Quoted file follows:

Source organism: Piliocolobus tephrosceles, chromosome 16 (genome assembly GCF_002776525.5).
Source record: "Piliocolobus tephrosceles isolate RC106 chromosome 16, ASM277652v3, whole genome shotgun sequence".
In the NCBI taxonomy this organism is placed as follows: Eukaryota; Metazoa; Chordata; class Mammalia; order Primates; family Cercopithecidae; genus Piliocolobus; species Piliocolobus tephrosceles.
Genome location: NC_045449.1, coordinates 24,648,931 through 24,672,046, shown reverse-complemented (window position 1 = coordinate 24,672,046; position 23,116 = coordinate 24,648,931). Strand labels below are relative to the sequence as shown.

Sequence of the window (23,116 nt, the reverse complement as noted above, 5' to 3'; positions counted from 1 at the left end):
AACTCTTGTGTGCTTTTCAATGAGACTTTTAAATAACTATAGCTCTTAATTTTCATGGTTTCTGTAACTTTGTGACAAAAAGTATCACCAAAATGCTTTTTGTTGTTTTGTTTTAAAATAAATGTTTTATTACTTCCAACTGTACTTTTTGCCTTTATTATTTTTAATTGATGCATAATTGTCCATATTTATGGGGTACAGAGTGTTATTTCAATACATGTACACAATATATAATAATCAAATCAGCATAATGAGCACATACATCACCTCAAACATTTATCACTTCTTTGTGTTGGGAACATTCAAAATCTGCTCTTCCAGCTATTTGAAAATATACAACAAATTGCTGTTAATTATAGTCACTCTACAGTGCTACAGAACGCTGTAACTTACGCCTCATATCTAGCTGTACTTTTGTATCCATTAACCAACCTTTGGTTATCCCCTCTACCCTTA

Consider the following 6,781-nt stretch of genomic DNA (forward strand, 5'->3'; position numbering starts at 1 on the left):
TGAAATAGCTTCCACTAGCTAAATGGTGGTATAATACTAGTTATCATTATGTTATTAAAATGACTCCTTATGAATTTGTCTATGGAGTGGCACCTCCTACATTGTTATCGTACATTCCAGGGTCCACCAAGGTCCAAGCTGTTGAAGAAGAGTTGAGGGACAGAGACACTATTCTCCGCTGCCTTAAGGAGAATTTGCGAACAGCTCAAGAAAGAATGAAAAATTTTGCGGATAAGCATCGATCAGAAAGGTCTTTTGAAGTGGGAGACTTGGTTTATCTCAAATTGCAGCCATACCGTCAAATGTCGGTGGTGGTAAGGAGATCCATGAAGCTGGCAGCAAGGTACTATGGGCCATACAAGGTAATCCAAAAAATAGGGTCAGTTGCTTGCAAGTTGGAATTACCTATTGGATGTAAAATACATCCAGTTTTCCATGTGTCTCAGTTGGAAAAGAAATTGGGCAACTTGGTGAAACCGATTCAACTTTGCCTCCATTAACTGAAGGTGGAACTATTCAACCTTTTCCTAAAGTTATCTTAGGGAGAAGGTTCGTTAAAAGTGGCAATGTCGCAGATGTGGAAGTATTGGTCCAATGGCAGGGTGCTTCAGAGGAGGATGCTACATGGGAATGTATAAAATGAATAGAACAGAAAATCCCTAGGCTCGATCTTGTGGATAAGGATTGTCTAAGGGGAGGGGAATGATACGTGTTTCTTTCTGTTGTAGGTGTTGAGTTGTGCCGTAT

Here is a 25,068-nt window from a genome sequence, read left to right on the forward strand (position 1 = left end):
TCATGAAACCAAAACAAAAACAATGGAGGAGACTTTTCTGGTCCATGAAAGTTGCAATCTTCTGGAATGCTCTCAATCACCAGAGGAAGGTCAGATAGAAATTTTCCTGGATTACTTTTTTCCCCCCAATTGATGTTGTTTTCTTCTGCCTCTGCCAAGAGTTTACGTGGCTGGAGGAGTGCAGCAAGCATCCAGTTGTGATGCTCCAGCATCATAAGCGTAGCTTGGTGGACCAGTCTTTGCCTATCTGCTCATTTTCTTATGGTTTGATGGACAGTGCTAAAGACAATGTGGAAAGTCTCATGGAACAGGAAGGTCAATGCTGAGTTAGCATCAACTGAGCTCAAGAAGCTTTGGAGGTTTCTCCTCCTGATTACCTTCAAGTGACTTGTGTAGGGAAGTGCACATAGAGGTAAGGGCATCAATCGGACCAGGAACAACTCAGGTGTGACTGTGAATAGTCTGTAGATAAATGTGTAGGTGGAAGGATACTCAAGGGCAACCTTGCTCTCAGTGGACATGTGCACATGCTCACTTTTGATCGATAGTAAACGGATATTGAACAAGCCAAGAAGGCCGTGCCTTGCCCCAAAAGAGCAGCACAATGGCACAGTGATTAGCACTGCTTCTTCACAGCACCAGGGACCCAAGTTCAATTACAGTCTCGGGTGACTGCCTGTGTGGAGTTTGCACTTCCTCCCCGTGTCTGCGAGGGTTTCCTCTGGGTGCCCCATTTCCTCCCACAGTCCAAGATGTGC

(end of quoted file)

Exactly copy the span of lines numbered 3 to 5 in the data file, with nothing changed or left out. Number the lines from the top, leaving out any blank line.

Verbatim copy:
In the NCBI taxonomy this organism is placed as follows: Eukaryota; Metazoa; Chordata; class Mammalia; order Primates; family Cercopithecidae; genus Piliocolobus; species Piliocolobus tephrosceles.
Genome location: NC_045449.1, coordinates 24,648,931 through 24,672,046, shown reverse-complemented (window position 1 = coordinate 24,672,046; position 23,116 = coordinate 24,648,931). Strand labels below are relative to the sequence as shown.

Sequence of the window (23,116 nt, the reverse complement as noted above, 5' to 3'; positions counted from 1 at the left end):